On February 22, 2021, a little more than a month after the U.S. Small Business Administration (“SBA”) began accepting applications for the second round of Payroll Protection Program (“PPP”) loans, the U.S. Department of Treasury is expected to announce that beginning February 24, 2021, new loan applications will only be accepted for employers with 20 or fewer employees.
Congress approved funding for a second round of PPP loans at the end of December, committing new funding for a loan program intended to help protect American small businesses and keep employers from having to resort to layoffs or reduced work schedules for their employees in order to manage decreasing revenues during the COVID-19 emergency.
The PPP program has undergone some significant changes since the program was first initiated in 2020, with businesses being allowed to expend PPP loan funds over 24 weeks, instead of only eight weeks as in the original guidance. The SBA has also extended the term of PPP loans from two to five years, expanded the permissible uses for PPP funds and eased forgiveness requirements by reducing the percentage of loan funds that have to be committed to payroll expenditures from 75 percent to 60 percent in order to qualify for full loan forgiveness. PPP funds may be utilized not only for employee payroll and benefits, but also for rent/mortgage expenses and utilities and other expenditures made necessary by the continuing pandemic. So long as the majority of the funding (60 percent or more) is committed to direct employee wages and benefits, employers can qualify to have the loans (which carry one percent interest) fully forgiven.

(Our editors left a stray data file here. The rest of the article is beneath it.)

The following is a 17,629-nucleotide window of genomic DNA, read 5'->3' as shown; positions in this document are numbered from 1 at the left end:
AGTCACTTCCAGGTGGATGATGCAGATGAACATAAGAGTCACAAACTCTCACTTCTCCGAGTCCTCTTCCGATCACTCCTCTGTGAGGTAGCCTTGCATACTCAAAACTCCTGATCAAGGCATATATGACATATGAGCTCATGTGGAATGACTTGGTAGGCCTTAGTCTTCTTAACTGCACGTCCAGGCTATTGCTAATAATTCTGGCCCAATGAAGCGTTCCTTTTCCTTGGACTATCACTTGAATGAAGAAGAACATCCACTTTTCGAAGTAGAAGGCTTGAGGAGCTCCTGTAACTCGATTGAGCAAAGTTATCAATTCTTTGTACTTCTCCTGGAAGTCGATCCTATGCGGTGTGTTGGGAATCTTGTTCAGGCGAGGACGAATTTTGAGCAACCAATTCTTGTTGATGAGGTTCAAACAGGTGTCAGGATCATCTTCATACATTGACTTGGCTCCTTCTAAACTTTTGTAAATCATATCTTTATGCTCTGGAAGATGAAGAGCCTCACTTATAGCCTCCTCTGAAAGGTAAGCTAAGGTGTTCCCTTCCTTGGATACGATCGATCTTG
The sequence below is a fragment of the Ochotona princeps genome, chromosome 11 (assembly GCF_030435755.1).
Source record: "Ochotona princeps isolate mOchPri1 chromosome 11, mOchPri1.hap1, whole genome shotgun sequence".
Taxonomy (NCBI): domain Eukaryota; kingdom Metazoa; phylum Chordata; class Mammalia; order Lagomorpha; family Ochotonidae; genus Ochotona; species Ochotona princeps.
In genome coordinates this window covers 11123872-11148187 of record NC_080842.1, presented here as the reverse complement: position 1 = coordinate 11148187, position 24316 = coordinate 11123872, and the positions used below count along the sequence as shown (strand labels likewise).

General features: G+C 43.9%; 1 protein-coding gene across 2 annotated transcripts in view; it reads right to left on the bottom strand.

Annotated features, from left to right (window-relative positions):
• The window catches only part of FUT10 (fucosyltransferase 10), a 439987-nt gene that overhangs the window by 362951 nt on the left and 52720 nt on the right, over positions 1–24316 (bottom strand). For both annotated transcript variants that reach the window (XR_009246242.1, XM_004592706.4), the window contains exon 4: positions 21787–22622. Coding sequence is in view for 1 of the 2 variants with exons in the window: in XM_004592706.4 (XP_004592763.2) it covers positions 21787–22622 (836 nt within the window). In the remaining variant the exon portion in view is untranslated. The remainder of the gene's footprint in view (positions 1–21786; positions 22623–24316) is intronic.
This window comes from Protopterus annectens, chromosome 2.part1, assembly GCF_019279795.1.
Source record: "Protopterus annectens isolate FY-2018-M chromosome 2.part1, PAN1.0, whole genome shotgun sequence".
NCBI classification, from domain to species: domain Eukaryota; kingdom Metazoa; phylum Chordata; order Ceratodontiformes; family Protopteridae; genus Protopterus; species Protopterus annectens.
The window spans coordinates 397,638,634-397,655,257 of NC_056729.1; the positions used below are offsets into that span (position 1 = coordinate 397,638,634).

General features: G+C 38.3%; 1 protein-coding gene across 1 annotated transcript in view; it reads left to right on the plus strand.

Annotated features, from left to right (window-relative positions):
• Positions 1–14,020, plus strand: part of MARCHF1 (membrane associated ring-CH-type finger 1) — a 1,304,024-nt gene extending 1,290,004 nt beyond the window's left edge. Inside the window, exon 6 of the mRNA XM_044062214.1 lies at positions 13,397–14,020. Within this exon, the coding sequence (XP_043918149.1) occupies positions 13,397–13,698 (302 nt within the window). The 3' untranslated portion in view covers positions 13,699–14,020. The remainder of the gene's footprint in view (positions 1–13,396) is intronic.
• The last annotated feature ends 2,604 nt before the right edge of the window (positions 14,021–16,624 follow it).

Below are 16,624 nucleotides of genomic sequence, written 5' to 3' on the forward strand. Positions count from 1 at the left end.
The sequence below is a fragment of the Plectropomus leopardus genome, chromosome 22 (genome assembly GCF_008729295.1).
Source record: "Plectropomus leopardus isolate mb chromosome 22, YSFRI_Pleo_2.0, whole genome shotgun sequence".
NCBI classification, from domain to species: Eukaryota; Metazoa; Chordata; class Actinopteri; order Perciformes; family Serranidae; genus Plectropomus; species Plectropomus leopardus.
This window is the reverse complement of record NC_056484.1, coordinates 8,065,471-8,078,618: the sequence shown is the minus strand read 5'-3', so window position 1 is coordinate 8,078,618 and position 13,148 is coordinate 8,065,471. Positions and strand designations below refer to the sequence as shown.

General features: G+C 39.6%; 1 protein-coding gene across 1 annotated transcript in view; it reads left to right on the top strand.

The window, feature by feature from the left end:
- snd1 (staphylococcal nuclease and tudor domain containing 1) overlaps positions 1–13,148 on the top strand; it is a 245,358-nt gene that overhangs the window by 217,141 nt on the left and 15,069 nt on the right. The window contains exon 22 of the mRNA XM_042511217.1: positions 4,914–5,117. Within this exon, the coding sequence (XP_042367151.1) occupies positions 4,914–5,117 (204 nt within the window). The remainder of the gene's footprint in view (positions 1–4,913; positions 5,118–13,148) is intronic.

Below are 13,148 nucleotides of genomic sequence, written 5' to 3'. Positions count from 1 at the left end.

Now with the most recent tweaks to the PPP program the federal government appears – for at least the next two weeks – to be trying to encourage smaller businesses and sole proprietorships to take advantage of PPP financing. Even small businesses that participated in the first round of funding in 2020 can participate in the “PPP Second Draw” if they can demonstrate decreased revenues of at least 25 percent from any one quarter in 2019 as compared to the same quarter in 2020. For example, if a business earned $100,000 in the third quarter of 2019, it would qualify for a second draw PPP loan if its revenues from the third quarter of 2020 fell to $75,000 or below.
Currently, the second round of PPP funding is set to close on March 31, 2021.
Gordon & Simmons has assisted clients in navigating the PPP program, and if you are a small business owner or sole proprietor interested in pursuing either a first or second draw PPP loan and have questions or need some assistance in learning more about the program, please contact our office.